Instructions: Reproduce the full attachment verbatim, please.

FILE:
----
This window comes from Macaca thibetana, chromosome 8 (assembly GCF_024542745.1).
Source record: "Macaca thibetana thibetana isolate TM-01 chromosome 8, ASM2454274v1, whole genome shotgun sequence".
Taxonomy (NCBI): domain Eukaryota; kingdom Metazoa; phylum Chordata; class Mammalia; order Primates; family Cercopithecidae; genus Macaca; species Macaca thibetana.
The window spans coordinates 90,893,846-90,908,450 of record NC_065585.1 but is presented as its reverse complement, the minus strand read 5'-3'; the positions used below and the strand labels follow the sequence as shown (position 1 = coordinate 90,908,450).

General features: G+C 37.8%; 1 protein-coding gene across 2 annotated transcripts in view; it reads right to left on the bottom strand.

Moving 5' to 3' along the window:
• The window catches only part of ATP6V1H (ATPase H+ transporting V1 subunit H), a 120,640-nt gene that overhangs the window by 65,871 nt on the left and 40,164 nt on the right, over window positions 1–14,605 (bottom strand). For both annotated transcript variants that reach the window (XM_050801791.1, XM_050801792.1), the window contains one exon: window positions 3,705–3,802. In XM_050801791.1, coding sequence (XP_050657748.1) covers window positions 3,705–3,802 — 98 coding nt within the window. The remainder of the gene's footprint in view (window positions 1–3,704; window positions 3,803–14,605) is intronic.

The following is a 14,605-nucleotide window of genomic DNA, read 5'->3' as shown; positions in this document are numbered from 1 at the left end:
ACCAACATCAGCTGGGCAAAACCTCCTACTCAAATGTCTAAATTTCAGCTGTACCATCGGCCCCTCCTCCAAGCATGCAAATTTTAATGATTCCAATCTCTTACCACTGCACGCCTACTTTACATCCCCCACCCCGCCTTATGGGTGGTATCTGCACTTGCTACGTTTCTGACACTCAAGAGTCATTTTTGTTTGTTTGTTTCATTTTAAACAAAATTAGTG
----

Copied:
This window comes from Macaca thibetana, chromosome 8 (assembly GCF_024542745.1).
Source record: "Macaca thibetana thibetana isolate TM-01 chromosome 8, ASM2454274v1, whole genome shotgun sequence".
Taxonomy (NCBI): domain Eukaryota; kingdom Metazoa; phylum Chordata; class Mammalia; order Primates; family Cercopithecidae; genus Macaca; species Macaca thibetana.
The window spans coordinates 90,893,846-90,908,450 of record NC_065585.1 but is presented as its reverse complement, the minus strand read 5'-3'; the positions used below and the strand labels follow the sequence as shown (position 1 = coordinate 90,908,450).

General features: G+C 37.8%; 1 protein-coding gene across 2 annotated transcripts in view; it reads right to left on the bottom strand.

Moving 5' to 3' along the window:
• The window catches only part of ATP6V1H (ATPase H+ transporting V1 subunit H), a 120,640-nt gene that overhangs the window by 65,871 nt on the left and 40,164 nt on the right, over window positions 1–14,605 (bottom strand). For both annotated transcript variants that reach the window (XM_050801791.1, XM_050801792.1), the window contains one exon: window positions 3,705–3,802. In XM_050801791.1, coding sequence (XP_050657748.1) covers window positions 3,705–3,802 — 98 coding nt within the window. The remainder of the gene's footprint in view (window positions 1–3,704; window positions 3,803–14,605) is intronic.

The following is a 14,605-nucleotide window of genomic DNA, read 5'->3' as shown; positions in this document are numbered from 1 at the left end:
ACCAACATCAGCTGGGCAAAACCTCCTACTCAAATGTCTAAATTTCAGCTGTACCATCGGCCCCTCCTCCAAGCATGCAAATTTTAATGATTCCAATCTCTTACCACTGCACGCCTACTTTACATCCCCCACCCCGCCTTATGGGTGGTATCTGCACTTGCTACGTTTCTGACACTCAAGAGTCATTTTTGTTTGTTTGTTTCATTTTAAACAAAATTAGTG